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c. indirect, when the images are taken from the relative past of other generations. [Szumski, 2000, p. 9]5 The first and second mentioned types refer directly to the promotion of artist or their image, the third – the memory management of it, because the first two refer to the present day, the last – to the past, which correlates with Wieslaw Sztumski’s dynamic model of time, according to which the past is seen through memory, timeliness – perception, future – waiting. [Sztumski, 2000, p. 11] Indirect (absolute) memory can deform the message for various reasons, which reaches out to audiences already transformed (intentionally or not) through intermediaries, it may also require the rules of interpretation which are not legible for all. In other words, what is stored in memory, is constantly subjected to the processes of selection and interpretation and depends on many factors: the frequency, purpose and way of remembering, reinterpreting, cultural influences, or updating. In order not to distort the artist’s image in the transmission of memory from relative to absolute and to avoid its instrumentalization, it should be, as Aleida Assmann [2009, pp. 106-107] underlined, submitted to public criticism, reflection and discussion. Especially because these images are numerous, and each may seek to achieve social acceptance. Objects from the absolute past do not recall themselves, they need – places of memory, the more creative, the more capable to transform existing pictures memory of an artist. Figures of memory, if they take forms familiar from everyday life, will be most understandable to the recipient. [Welzer, 2008, p. 45] It seems very important to update and put the forms of commemoration into the structures of current media messages, comprehensible for contemporaries. The past is seen by the members of the community through the categories and patterns that are relevant to their culture and time. [Burke, 1989, p. 99] In order to recall facts from absolute memory, we mostly reach for the ready–made patterns, known from elsewhere, from literature, film, press, to which the recipient is used and from which knows what to expect. Each image, which is distinctive from those commonly known, causes the recipients’ discomfort, breaking their habits of perception. [Welzer, 2008, p. 45]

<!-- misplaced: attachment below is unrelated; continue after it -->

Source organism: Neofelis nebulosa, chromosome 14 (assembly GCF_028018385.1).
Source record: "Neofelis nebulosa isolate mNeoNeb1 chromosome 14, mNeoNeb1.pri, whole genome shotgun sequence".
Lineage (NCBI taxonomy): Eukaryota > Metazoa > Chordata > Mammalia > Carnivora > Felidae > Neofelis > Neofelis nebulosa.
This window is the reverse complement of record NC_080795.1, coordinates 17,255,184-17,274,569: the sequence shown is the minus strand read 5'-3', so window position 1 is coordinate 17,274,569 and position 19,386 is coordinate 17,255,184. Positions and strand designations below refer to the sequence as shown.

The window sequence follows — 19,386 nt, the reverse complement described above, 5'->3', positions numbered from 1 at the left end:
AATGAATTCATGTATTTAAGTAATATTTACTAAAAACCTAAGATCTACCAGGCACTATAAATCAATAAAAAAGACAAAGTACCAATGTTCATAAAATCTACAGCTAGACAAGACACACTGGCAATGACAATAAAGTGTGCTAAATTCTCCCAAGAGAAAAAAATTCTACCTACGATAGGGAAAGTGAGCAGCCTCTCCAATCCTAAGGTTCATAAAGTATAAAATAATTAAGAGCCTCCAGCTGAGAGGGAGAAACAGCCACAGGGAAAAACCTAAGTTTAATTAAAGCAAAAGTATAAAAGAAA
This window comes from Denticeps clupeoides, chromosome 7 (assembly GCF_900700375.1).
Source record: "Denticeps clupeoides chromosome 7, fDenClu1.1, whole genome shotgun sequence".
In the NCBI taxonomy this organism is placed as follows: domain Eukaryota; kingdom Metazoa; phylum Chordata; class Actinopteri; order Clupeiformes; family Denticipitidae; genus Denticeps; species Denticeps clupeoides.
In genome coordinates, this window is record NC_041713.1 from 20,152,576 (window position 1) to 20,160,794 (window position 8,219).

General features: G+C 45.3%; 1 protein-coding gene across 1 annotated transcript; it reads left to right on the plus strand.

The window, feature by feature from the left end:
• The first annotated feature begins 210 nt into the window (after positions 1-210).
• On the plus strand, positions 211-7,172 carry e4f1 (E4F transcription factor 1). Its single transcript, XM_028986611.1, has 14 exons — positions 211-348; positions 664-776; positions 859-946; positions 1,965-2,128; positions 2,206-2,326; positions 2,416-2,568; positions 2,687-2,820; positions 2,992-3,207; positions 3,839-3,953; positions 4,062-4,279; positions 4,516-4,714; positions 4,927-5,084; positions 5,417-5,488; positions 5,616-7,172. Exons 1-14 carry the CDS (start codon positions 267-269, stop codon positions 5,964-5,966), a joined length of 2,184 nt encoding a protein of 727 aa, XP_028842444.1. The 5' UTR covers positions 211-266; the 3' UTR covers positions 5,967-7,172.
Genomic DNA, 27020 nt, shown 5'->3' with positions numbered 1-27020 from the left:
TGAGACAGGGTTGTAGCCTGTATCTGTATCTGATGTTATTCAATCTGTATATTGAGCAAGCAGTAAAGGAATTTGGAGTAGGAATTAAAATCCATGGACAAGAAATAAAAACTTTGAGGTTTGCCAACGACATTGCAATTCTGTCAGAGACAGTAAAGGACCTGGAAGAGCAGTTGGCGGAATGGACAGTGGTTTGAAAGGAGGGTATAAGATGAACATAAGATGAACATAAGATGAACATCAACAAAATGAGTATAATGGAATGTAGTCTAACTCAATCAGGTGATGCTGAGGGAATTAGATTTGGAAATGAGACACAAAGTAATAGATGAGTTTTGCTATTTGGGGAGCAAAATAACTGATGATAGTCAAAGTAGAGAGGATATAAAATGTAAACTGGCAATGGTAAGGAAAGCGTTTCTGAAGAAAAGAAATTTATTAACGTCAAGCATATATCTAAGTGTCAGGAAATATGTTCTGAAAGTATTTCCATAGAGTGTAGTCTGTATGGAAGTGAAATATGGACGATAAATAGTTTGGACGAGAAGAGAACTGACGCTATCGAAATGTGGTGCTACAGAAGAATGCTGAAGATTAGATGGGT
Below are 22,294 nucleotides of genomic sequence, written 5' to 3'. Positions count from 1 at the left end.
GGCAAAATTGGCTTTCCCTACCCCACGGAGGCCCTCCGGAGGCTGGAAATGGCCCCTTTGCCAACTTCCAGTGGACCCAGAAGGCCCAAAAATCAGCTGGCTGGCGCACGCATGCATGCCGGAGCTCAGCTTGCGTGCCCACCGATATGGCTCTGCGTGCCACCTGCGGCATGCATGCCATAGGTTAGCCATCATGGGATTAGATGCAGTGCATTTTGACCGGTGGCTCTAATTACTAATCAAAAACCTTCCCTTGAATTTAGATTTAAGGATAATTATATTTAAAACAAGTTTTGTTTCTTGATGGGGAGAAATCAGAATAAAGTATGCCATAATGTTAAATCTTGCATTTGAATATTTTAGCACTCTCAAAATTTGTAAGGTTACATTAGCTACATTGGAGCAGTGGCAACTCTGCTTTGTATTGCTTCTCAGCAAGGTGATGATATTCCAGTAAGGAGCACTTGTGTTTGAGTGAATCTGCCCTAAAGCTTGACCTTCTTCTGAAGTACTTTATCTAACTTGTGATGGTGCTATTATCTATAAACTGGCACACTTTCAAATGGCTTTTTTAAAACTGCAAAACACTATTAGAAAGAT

Aleida Assmann [2009, p. 106] points out that cultural texts, constituting knowledge and memory of the community, are clear only in the context of other texts, so the forms of commemoration of an artist also need to resign of demanding completeness, and it seems appropriate to use other cultural messages and mutual complementarity. It raises the question of centralized memory management of an artist, which would allow to avoid duplication in content and form of memory figures. If the shared knowledge, connecting an individual with a particular community (a nation or region) is lost, the bond between generations is broken.6 Memory can be alive, passed down from generation to generation as family stories, anecdotes, letters or diaries, but more often it is replaced by t h e m e d i a m e m o r y, which primarily uses various forms of commemoration: archives, museums, memorials et al. Memory management can concern remembrance, cultural acts of remembering, forgetting, perpetuating, and references to the past and designing the past. [Assman A., 2009, p. 118] We do not remember about the particular artist all the time, sometimes we hear about him almost everywhere, television programs, radio shows, movies, books, exhibitions are created, however, there is also a time, when the artist is pushed into the background, and a different author comes to the fore, whether through film, the year of jubilee, or unknown works discovered. It seems important to commemorate those that have persisted unchanged – monuments, archives, places named after the artist. Moreover, these memory figures are more reliable than, for example movies or shows, whose life is much shorter.
MEMORY AND PROMOTION
e perceive an artist as a group, as members of the community, because they co–create our identity and express ideas common to us all. Still the question remains an unsolved problem: an artist, it means who? or what? A man, their biography? Creativity? The impact on other artists? Place in the artistic trend? Do we remember Stanislaw Przybyszewski as a scandalizer, the husband of beautiful and unhappy Dagna Przybyszewska,
5 According to the researcher [Sztumski, 2000, p. 13], we can experience only relative past, we can study the absolute past, but we cannot live through it. 6 Aleida Assmann uses the term cultural tradition. [2009, p. 103].